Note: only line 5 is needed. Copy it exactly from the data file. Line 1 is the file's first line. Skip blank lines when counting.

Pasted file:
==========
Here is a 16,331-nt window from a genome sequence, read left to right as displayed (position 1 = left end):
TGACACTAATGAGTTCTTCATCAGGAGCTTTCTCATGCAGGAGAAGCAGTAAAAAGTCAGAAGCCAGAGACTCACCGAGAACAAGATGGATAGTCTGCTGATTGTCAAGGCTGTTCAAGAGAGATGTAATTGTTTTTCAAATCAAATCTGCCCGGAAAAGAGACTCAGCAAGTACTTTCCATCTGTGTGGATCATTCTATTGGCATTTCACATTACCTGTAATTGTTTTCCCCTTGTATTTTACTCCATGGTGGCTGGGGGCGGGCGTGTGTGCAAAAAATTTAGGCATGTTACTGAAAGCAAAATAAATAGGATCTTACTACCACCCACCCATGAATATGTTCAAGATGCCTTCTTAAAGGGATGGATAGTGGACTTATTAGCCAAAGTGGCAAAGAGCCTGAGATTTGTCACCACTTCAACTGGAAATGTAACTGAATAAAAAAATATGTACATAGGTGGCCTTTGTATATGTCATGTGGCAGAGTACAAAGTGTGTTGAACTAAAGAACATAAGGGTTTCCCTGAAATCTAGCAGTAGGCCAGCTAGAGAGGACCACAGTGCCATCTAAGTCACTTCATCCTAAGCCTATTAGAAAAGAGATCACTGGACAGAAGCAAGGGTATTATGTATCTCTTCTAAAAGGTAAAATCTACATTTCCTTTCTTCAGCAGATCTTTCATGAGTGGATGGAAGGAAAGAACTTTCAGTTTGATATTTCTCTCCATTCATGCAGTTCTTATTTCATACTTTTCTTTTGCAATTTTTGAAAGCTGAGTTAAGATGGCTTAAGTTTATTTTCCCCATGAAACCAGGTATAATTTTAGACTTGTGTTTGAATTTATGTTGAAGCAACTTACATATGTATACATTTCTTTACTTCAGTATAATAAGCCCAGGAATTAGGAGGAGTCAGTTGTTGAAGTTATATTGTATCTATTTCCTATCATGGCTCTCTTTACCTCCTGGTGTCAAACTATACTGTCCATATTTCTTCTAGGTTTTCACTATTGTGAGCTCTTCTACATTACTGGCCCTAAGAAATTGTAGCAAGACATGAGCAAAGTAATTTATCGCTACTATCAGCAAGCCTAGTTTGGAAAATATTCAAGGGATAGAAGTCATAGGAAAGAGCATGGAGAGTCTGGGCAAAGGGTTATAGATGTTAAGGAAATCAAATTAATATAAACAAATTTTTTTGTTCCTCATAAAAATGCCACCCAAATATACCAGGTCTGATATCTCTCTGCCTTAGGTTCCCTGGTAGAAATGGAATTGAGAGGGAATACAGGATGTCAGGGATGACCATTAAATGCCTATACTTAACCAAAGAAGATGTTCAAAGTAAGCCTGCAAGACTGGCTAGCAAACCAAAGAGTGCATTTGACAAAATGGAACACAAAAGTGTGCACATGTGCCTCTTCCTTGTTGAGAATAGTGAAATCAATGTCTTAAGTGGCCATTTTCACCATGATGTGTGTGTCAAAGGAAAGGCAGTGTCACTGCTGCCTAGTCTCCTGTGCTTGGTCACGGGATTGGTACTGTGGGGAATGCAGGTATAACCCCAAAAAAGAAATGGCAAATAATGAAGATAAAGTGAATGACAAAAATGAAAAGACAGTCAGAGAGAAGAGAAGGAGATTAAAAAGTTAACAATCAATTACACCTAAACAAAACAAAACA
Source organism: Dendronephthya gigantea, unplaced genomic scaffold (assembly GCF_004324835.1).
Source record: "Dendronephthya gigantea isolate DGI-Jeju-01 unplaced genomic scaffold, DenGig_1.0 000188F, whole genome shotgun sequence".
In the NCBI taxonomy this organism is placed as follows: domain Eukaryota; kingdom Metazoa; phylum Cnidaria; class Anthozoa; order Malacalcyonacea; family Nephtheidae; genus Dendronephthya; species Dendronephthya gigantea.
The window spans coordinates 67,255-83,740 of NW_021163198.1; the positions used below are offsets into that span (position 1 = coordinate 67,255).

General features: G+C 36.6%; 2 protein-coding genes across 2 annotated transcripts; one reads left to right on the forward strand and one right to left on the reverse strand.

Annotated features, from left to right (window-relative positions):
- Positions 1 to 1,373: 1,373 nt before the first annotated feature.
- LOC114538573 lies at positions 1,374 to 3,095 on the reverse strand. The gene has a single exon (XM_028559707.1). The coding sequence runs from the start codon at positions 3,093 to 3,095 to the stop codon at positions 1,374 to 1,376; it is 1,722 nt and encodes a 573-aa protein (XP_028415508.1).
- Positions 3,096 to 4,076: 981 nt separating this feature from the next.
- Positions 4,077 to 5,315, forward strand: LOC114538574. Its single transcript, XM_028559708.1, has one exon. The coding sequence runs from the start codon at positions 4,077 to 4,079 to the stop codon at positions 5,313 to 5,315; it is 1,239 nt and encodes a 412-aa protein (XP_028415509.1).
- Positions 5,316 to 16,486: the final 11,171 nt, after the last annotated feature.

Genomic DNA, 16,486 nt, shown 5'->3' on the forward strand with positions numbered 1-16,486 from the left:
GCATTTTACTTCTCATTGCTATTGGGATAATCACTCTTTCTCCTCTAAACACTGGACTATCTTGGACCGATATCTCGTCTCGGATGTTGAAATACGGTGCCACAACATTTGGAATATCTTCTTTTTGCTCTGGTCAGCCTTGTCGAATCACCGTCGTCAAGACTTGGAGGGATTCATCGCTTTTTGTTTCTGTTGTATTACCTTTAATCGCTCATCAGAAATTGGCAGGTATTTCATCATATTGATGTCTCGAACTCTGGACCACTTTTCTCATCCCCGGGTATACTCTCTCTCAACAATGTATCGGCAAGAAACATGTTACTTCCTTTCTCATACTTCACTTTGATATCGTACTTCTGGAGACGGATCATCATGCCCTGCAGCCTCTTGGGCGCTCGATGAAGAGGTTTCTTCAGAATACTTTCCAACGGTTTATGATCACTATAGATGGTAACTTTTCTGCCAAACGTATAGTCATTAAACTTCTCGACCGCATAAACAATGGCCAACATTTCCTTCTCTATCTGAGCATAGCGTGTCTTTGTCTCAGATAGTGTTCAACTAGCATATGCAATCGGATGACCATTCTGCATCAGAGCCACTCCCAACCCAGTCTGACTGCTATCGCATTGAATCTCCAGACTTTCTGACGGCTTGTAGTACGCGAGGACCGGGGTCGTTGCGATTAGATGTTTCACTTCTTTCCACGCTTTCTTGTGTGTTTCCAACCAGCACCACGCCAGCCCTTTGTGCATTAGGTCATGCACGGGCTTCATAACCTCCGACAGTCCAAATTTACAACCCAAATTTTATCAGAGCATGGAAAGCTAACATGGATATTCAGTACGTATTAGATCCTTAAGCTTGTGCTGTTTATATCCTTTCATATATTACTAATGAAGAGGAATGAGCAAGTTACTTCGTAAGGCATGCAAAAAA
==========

In the NCBI taxonomy this organism is placed as follows: domain Eukaryota; kingdom Metazoa; phylum Cnidaria; class Anthozoa; order Malacalcyonacea; family Nephtheidae; genus Dendronephthya; species Dendronephthya gigantea.